A jeep passed by as we were parked and headed down into the canyon. We followed a few minutes later and soon we were swallowed by the towering walls of Titus Canyon. The road followed a wide wash and we were hemmed in by massive slabs of sandstone and granite. It made me feel extremely small.


The road remained good and confirmed what the ranger had told me…it was the best he had ever seen it. If it hadn’t had been for an occasional large rock in the path with a large drop or a couple of large holes it would almost have been suitable for a high-sitting car.

The wash widened slightly and yellow grass covered some of the slopes. I really started looking for big horn sheep but wasn’t having much luck, despite knowing what I was looking for. My stomach was growling and I found a place to pull over to eat lunch. I let the dogs out and grabbed my cooler, and that was when I heard the skitter of loose rocks down the wall of the canyon. Expecting to see a rock slide I saw nothing, but then caught the flash of movement of two big horn sheep traversing the scree and knocking rocks loose.


I watched the sheep for a while and took some pictures…easier said than done since the sun was almost too bright to see the LCD screen of my camera. I enjoyed watching them for a while as I ate my lunch. I was still watching them as another vehicle passed by; I was staring up at the mountain and I’m surprised they didn’t stop to see what I was looking at…but I didn’t have my camera out.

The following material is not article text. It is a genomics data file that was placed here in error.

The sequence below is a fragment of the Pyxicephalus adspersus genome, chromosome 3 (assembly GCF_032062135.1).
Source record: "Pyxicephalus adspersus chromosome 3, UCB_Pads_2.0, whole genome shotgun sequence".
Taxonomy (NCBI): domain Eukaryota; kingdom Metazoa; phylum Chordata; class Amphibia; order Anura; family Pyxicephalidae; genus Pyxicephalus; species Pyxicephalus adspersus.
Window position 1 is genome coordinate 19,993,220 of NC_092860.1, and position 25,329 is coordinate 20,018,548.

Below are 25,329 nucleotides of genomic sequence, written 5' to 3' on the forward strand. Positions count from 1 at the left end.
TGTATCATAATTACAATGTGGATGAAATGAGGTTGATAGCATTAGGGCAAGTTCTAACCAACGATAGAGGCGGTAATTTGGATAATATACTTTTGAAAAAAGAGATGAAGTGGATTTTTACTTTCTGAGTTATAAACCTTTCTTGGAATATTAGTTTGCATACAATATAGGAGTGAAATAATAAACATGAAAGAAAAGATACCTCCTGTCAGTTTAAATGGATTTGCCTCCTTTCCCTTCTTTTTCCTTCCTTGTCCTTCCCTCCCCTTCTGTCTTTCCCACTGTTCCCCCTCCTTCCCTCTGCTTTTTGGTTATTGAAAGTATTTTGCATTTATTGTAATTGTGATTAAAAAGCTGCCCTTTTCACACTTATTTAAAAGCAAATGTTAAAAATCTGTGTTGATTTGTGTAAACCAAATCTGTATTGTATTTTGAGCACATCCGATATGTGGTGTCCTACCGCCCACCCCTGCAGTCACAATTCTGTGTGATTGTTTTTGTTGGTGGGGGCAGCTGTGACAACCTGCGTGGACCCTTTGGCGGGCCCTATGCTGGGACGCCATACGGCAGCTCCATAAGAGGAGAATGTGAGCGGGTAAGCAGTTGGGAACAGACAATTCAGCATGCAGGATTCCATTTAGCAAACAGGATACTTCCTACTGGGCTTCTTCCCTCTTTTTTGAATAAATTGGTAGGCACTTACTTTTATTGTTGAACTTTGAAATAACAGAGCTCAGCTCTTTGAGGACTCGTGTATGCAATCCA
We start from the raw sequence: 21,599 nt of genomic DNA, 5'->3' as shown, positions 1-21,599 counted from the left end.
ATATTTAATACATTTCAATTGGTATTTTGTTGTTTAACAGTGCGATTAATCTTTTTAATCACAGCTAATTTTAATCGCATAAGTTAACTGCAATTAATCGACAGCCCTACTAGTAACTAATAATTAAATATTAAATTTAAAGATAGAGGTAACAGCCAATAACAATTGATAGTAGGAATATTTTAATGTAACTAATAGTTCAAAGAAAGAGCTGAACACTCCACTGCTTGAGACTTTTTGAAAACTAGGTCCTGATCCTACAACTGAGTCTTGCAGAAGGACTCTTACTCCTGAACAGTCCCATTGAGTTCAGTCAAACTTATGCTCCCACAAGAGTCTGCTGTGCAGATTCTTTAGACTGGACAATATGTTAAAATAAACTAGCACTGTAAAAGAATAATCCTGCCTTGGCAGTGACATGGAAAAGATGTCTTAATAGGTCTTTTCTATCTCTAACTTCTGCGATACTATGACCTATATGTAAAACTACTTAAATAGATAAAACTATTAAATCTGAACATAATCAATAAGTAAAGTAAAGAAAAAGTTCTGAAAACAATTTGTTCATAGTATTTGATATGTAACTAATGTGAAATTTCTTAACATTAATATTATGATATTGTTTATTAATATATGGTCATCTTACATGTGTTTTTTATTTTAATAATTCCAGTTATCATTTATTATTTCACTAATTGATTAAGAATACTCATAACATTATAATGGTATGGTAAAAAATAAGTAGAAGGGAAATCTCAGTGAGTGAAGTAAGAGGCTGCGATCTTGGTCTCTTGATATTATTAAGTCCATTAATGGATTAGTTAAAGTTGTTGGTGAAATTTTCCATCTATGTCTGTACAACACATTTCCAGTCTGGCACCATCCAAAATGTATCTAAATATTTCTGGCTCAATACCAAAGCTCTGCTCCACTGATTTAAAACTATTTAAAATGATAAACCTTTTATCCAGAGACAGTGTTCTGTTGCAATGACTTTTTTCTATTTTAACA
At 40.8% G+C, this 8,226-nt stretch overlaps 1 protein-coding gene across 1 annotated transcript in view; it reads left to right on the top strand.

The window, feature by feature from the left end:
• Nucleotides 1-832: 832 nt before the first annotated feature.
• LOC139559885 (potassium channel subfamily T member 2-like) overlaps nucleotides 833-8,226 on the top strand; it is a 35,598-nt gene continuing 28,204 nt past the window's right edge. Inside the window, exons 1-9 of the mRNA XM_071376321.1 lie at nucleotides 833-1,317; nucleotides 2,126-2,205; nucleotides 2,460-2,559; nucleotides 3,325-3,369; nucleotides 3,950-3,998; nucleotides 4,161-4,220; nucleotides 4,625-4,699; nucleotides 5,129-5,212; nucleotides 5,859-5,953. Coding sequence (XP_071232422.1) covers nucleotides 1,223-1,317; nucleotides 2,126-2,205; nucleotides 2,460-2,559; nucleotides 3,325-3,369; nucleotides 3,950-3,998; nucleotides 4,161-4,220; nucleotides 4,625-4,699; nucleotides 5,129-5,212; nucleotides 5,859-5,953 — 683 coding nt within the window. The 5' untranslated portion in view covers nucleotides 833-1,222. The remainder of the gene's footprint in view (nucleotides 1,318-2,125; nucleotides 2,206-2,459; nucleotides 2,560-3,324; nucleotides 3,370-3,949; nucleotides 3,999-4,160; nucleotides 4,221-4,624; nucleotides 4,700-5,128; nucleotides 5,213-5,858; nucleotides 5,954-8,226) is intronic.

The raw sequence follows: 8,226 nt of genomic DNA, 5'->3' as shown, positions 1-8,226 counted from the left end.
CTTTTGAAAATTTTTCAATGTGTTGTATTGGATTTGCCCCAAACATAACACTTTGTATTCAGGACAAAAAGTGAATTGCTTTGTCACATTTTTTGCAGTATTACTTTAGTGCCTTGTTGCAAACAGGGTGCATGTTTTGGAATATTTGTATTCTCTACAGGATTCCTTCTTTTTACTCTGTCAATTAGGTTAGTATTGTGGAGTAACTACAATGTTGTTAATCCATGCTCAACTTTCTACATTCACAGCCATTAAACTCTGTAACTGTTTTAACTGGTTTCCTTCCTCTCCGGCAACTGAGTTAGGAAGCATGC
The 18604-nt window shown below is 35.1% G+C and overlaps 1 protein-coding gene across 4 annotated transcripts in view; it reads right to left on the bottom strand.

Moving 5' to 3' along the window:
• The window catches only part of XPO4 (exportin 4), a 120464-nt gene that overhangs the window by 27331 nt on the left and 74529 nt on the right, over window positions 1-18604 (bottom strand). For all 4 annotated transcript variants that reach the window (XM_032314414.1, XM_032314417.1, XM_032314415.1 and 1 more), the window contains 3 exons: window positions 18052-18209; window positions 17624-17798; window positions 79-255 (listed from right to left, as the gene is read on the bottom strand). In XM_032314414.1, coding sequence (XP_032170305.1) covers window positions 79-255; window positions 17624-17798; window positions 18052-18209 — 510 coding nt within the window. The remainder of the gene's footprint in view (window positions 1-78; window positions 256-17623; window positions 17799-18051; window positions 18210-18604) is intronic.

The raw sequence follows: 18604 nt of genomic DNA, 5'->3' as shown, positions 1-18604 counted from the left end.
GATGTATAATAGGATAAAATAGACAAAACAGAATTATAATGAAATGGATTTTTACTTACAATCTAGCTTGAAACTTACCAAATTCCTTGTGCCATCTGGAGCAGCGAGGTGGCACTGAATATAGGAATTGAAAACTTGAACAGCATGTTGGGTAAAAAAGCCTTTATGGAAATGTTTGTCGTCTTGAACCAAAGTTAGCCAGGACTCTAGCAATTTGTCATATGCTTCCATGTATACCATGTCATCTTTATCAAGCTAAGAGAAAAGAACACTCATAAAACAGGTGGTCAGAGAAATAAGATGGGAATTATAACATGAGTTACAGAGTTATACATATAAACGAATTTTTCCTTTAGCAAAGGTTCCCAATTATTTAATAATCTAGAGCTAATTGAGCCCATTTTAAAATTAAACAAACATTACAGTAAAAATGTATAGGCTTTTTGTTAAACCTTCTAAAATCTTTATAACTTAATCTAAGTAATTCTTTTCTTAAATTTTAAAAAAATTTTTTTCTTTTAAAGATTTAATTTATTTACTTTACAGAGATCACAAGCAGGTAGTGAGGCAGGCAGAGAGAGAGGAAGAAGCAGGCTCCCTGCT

With a full belly and with the dogs having had their fill of water we continued down the canyon and into the narrows/slot canyon section. I can honestly say that I have rarely felt so amazed by a road (hiking trails, yes, but not roads) and I felt dwarfed by the narrow path that led me between sheer rock walls. I stopped so many times to take pictures that I lost count…but of course the pictures really don’t do justice to how it looks and feels.


Four more miles of windy canyon paths and following the gravel wash finally dumped me out in the parking lot of Fall Canyon trail head. In hindsight I am glad that the one way road ends where it does…the slot canyons are absolutely stunning and a great finale to an incredible drive.

A couple of videos of this amazing drive…forgive their length and the wind

A quick stop at Stovepipe Wells Ranger Station to report the sheep sighting (something they request you do if you see any) and I headed home.